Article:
Why the University of Chicago?

The University of Chicago has an unmatched record in blood cancer research starting with the development of the first chemotherapy in 1943. A few decades later, in the 1970’s, Janet Rowley, MD, an extremely distinguished Professor of Medicine at the University of Chicago, discovered a chromosomal translocation (a genetic anomaly) in the blood cells of patients with chronic myeloid leukemia (CML). Her insight proved central to our understanding of the relationships between genetics and cancer, and initiated many important discoveries concerning other types of leukemias and lymphomas.

Since Dr. Rowley’s discovery, University of Chicago researchers and clinicians have been researching new methods to provide individualized treatment plans for patients with leukemia. The University of Chicago Comprehensive Cancer Center (UCCCC) was among the first center in the country to test experimental leukemia drugs in clinical trials. For example, UCCCC researchers were among the first to test GleevecTM, a targeted gene therapy that has revolutionized CML treatment.

Dr. Janet Rowley

For t-AML in particular, the UCCCC was the first to identify the main features of the disease and to discover how it arises in patients as a result of treatment-induced DNA damage. Our clinicians have been diagnosing and treating patients with t-AML for the past three decades, amassing one of world’s largest t-AML tissue banks. In short, we know t-AML better than anyone else.

Today, the UCCCC remains at the forefront of leukemia research and patient care. UCCCC scientists and clinicians are conducting clinical trials on the next generation of targeted therapies for patients with leukemia. Insights gained from these trials will be translated into new, molecularly-targeted therapies to treat patients.

Few other institutions in the world have the depth of expertise, culture of interdisciplinary collaboration, and technological resources available at the University of Chicago.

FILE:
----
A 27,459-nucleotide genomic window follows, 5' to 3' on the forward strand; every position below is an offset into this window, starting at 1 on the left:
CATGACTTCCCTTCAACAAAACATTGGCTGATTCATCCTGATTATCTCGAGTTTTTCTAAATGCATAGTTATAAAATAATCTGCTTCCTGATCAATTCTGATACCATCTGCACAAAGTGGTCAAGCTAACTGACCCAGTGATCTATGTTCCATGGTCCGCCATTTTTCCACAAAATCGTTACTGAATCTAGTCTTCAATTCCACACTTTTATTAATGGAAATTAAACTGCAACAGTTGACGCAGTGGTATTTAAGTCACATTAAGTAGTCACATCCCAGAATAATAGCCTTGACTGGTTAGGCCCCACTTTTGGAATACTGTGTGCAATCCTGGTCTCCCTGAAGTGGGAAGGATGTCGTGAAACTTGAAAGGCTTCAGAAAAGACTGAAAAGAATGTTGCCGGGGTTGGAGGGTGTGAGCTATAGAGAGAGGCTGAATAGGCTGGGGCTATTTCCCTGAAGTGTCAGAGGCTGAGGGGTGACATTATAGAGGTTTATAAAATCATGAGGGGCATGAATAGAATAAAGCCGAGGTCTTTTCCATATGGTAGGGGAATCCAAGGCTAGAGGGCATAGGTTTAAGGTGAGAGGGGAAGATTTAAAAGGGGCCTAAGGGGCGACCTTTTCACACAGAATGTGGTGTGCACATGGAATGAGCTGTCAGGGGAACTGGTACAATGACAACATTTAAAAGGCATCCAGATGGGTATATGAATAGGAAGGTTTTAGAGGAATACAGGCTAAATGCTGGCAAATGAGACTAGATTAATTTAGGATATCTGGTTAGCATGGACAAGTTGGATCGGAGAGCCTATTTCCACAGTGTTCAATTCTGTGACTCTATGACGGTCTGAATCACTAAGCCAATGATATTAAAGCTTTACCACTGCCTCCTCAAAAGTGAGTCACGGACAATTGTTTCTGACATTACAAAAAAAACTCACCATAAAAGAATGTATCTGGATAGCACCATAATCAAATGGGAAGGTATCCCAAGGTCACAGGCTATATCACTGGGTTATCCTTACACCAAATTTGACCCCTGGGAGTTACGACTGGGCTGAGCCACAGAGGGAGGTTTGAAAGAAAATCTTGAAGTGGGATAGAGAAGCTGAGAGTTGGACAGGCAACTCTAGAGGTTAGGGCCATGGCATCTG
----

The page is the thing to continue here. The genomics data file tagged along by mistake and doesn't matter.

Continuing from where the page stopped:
This grand legacy of basic discoveries and clinical experience is serving a high-powered, interdisciplinary cadre of 13 top scientists whose expertise ties together laboratory science, information technology, and clinical treatment. UCCCC Director, Michelle Le Beau, PhD, a pioneer in t-AML research, is leading a team that includes pediatric and adult hematologists/oncologists and pathologists who specialize in t-AML, world experts in blood stem cell biology, pioneers in systems biology and genomic profiling, leaders in pharmacogenomics, and renowned computational biologists. All of their expertise — covering molecules, cells, tumors, organ systems and, ultimately, patients — is required to meet the systems biology challenge.

The University of Chicago’s Duchossois Center for Advanced Medicine houses the Medical Center’s diagnostic and outpatient treatment services.

Few other institutions in the world have the depth of expertise, culture of interdisciplinary collaboration, and technological resources available at the University of Chicago, including:

  • Extensive research expertise in clinical oncology, hematopathology, hematopoiesis, genetics, genomics, systems biology, and computational modeling of molecular networks;
  • An extensive clinical database and tissue bank of stored leukemia samples (>3,000 samples) for research; and
  • A robust clinical trials infrastructure, with expertise in developing early-phase clinical trials and translating lab discoveries into new therapies.

“The stars are really aligned for this project,” says Dr. Le Beau. “The entire cycle of translational research is represented right here in the team of scientists working together on this project.”